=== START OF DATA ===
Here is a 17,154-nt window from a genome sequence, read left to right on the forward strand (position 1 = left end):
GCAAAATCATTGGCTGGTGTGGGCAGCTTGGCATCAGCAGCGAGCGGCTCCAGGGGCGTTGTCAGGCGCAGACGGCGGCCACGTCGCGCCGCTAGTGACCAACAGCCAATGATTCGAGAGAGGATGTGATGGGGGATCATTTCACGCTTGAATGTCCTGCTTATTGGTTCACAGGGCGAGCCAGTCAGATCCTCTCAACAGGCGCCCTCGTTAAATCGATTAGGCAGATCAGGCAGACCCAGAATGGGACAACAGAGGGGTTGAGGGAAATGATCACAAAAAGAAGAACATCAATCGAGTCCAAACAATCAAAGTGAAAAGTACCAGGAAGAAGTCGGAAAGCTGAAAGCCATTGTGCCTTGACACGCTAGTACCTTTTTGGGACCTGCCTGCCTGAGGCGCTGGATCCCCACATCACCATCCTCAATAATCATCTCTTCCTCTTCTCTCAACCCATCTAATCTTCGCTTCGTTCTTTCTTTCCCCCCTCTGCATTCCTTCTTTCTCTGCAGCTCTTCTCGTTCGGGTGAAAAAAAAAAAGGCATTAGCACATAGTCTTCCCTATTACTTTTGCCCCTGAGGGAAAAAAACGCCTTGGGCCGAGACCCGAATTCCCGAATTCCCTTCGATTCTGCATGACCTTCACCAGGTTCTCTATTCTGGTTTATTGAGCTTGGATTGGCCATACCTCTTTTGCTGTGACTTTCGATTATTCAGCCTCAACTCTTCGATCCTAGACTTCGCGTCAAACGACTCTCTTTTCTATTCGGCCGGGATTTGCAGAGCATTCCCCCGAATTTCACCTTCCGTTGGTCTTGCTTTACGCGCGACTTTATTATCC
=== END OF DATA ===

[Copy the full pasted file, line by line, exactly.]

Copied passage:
Here is a 17,154-nt window from a genome sequence, read left to right on the forward strand (position 1 = left end):
GCAAAATCATTGGCTGGTGTGGGCAGCTTGGCATCAGCAGCGAGCGGCTCCAGGGGCGTTGTCAGGCGCAGACGGCGGCCACGTCGCGCCGCTAGTGACCAACAGCCAATGATTCGAGAGAGGATGTGATGGGGGATCATTTCACGCTTGAATGTCCTGCTTATTGGTTCACAGGGCGAGCCAGTCAGATCCTCTCAACAGGCGCCCTCGTTAAATCGATTAGGCAGATCAGGCAGACCCAGAATGGGACAACAGAGGGGTTGAGGGAAATGATCACAAAAAGAAGAACATCAATCGAGTCCAAACAATCAAAGTGAAAAGTACCAGGAAGAAGTCGGAAAGCTGAAAGCCATTGTGCCTTGACACGCTAGTACCTTTTTGGGACCTGCCTGCCTGAGGCGCTGGATCCCCACATCACCATCCTCAATAATCATCTCTTCCTCTTCTCTCAACCCATCTAATCTTCGCTTCGTTCTTTCTTTCCCCCCTCTGCATTCCTTCTTTCTCTGCAGCTCTTCTCGTTCGGGTGAAAAAAAAAAAGGCATTAGCACATAGTCTTCCCTATTACTTTTGCCCCTGAGGGAAAAAAACGCCTTGGGCCGAGACCCGAATTCCCGAATTCCCTTCGATTCTGCATGACCTTCACCAGGTTCTCTATTCTGGTTTATTGAGCTTGGATTGGCCATACCTCTTTTGCTGTGACTTTCGATTATTCAGCCTCAACTCTTCGATCCTAGACTTCGCGTCAAACGACTCTCTTTTCTATTCGGCCGGGATTTGCAGAGCATTCCCCCGAATTTCACCTTCCGTTGGTCTTGCTTTACGCGCGACTTTATTATCC